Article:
As of July 8, Paysour said there were 20 percent vacancies for transportation workers in Virginia, which — while an improvement over December’s numbers — makes it nearly impossible for the company to respond to more requests.
“It really just goes back to the difficulty of hiring someone for a job that has to cover 24/7, 365 days a year,” she said. “When we started, wages were competitive. But over time we had to reconsider that.
Eligibility is another limiting factor. Because allied drivers do not restrict clients, alternative transportation services are only approved for patients who do not show signs of aggression. But given the current bed shortage, most Virginians with TDO wait at least two days (and sometimes much longer) to be admitted—the time they typically spend in local emergency departments. The stress of waiting can worsen mental health symptoms, Peysour said, so by the time a bed is found, many patients are no longer eligible for Allied’s services.
The COVID-19 pandemic has also reduced already limited bed space and delayed the agency’s work and the training of law enforcement and local magistrates. Shrad said some courts still don’t seem to know that alternative transportation services are already available across the state.
But funding is also insufficient. Until recently, Virginia paid $4.5 million a year for its contract with Allied, which – according to the analysis from the state Department of Planning and Budget — was not enough for the company to cover 50 percent of TDO shipments through Virginia.
Virginia’s current budget increased that funding by approximately $2 million, but DBHDS now estimates it will cost more than $16 million to extend the company’s services for the full term of a patient’s custody.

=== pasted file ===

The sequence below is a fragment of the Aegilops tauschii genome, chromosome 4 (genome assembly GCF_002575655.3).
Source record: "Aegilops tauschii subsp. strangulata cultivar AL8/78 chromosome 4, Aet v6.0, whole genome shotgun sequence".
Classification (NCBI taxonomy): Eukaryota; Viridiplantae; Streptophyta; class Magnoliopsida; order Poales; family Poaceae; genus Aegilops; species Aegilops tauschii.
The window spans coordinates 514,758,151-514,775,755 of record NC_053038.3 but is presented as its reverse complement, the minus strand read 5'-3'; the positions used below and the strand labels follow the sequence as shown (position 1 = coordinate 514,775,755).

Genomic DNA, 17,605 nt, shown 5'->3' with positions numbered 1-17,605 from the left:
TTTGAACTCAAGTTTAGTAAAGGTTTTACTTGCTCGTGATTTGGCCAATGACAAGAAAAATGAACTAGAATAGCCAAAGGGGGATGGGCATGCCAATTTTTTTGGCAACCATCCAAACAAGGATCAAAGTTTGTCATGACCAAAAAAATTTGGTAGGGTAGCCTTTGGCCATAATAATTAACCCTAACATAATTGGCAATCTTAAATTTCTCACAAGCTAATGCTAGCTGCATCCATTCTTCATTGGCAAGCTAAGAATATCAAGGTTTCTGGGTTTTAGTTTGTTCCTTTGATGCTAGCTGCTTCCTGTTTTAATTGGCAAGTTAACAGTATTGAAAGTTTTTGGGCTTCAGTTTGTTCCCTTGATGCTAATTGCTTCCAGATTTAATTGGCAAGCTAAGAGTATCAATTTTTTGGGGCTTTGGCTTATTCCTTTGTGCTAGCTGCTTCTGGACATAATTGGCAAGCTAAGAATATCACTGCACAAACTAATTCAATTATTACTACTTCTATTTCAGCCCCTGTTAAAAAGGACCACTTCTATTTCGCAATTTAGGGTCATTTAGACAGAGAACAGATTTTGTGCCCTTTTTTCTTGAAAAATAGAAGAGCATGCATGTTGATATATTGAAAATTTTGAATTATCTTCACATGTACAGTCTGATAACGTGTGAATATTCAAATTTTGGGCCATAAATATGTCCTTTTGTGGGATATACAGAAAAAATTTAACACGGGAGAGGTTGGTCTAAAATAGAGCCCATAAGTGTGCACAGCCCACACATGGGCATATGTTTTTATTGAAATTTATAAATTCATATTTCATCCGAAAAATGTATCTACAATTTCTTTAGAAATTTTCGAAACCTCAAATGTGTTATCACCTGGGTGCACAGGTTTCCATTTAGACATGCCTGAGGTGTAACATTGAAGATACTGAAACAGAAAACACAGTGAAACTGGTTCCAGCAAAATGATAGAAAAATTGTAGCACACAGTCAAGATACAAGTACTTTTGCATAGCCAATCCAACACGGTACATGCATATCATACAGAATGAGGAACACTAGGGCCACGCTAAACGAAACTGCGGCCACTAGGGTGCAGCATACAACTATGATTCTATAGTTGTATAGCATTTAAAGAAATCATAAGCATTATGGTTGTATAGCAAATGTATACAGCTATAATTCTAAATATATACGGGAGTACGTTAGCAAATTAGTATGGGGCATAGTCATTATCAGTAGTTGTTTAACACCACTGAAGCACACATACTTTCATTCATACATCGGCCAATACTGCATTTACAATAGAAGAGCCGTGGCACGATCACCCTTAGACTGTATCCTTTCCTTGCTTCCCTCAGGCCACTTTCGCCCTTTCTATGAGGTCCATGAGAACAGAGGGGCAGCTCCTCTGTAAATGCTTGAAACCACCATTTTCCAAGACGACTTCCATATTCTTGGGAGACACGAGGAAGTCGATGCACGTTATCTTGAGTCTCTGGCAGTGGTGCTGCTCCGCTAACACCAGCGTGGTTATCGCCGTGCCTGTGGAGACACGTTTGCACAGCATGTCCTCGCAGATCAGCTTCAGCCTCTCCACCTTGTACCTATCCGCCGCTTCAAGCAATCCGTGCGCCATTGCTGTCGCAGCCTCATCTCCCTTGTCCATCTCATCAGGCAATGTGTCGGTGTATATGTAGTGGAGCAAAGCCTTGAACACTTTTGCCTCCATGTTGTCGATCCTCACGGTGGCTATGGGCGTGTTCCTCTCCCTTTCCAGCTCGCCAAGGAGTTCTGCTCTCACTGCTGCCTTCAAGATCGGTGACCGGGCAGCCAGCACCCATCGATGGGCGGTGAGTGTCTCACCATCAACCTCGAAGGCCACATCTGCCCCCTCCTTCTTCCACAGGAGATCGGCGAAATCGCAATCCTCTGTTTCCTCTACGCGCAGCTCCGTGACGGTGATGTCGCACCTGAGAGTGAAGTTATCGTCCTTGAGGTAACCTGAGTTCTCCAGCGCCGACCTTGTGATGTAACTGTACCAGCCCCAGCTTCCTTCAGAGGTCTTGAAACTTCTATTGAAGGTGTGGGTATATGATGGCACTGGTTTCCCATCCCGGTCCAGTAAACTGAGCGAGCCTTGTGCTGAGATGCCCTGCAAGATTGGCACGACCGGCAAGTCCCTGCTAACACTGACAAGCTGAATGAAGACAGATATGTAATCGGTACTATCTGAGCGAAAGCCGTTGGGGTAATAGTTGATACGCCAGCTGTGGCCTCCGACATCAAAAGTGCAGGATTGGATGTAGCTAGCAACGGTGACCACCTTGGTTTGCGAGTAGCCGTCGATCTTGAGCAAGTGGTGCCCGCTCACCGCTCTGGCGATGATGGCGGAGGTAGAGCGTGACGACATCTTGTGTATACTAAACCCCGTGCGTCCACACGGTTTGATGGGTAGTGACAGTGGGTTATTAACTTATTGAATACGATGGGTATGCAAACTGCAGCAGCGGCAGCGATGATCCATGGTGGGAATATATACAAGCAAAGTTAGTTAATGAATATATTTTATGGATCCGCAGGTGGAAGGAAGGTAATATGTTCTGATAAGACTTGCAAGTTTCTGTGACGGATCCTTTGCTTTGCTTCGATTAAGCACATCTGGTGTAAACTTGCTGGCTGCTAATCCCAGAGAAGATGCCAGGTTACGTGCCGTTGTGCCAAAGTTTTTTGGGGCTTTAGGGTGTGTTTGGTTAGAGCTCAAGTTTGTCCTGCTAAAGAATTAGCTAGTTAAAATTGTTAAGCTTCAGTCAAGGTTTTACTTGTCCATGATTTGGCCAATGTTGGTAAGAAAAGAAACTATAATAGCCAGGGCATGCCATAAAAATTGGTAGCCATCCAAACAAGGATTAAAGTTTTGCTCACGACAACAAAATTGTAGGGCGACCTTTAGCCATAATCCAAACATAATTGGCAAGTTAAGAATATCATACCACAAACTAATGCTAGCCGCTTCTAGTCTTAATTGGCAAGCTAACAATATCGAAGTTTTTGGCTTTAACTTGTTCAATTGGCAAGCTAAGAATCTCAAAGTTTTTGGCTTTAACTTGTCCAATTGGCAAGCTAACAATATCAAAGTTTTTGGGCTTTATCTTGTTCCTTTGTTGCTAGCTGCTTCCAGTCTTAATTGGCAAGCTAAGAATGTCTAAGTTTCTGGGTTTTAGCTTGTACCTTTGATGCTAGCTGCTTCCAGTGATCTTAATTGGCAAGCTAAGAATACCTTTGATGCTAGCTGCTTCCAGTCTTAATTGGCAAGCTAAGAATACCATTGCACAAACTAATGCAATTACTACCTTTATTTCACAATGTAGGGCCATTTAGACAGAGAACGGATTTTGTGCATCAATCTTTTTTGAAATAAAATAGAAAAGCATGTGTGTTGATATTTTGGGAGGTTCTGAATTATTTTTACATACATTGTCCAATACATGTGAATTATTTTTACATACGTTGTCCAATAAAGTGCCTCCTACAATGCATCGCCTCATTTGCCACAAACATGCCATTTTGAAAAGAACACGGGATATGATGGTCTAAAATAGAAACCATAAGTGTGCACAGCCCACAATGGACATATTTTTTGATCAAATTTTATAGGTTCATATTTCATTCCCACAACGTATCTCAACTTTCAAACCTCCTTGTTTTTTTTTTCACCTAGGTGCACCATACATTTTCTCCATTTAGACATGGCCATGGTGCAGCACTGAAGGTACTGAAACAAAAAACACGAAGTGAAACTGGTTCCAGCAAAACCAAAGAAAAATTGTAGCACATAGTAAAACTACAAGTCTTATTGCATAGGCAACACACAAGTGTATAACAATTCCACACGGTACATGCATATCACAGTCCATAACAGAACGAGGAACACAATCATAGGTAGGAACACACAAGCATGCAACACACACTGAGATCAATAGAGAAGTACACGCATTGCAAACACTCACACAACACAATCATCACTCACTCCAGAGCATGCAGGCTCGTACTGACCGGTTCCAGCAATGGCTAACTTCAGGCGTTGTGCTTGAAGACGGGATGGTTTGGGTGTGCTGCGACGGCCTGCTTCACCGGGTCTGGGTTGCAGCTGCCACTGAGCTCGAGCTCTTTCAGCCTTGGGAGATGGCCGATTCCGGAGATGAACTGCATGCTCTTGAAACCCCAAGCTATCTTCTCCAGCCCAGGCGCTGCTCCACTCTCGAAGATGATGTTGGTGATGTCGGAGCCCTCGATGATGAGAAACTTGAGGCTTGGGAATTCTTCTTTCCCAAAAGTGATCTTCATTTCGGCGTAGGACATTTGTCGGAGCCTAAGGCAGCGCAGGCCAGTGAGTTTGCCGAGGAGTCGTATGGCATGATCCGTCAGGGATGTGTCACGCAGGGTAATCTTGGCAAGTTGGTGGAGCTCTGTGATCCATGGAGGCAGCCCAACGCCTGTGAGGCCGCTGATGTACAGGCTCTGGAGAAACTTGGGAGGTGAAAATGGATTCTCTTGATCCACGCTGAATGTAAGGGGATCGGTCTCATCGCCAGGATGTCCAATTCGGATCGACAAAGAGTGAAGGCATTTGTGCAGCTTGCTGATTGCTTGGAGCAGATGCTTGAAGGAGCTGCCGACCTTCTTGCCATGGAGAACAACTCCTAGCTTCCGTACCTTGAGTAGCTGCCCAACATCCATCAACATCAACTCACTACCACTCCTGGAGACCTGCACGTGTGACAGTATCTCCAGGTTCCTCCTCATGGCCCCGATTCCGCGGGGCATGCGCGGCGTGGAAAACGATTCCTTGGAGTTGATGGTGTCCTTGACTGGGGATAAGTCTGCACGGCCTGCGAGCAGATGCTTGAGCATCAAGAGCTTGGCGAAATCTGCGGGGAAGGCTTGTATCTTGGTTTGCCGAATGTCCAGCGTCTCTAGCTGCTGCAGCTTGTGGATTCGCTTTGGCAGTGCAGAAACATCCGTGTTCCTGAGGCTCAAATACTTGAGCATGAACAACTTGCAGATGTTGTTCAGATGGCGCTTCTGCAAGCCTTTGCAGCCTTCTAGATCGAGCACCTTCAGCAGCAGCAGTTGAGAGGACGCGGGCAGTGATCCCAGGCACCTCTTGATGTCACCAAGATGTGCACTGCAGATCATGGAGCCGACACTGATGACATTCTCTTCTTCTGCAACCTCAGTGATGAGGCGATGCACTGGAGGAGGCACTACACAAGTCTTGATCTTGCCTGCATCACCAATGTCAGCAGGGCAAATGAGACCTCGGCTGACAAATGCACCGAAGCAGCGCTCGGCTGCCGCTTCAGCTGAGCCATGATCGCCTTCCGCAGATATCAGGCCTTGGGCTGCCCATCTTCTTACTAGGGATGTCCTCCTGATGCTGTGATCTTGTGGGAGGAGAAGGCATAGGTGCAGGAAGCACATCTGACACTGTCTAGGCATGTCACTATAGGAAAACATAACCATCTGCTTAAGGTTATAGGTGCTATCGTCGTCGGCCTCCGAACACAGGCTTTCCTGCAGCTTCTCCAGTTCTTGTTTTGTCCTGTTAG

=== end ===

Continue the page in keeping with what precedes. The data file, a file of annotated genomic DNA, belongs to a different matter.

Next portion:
“It makes me wonder if we need to go back and reevaluate the program from the ground up,” said Sen. Cray Deeds, D-Bath, chairman of the state Behavioral Health Commission. “Maybe our expectations weren’t reasonable in the first place.”
Paysour said the agency is also reviewing its contract with Allied, including whether it was overly ambitious in its goal of providing half of all TDO transports in the state. The company is also considering retention bonuses and there have been discussions about implementing limits to accommodate patients with higher behavioral health needs.
But both she and Schrad said the current reliance on law enforcement stems from deeper problems in Virginia’s mental health system. Schrad said policymakers have never fully invested in the type of community-based programs that can really reduce psychiatric hospitalizations — and the need for staff to drive patients to those beds. Without these services which may include stabilization centers and mobile crisis teamsshe said demand for transportation is unlikely to drop anytime soon.
“We need smaller programs spread across the state so someone isn’t being driven around for hours in a police car while they’re in crisis,” Schrad said. “But right now we’re just scratching the surface.”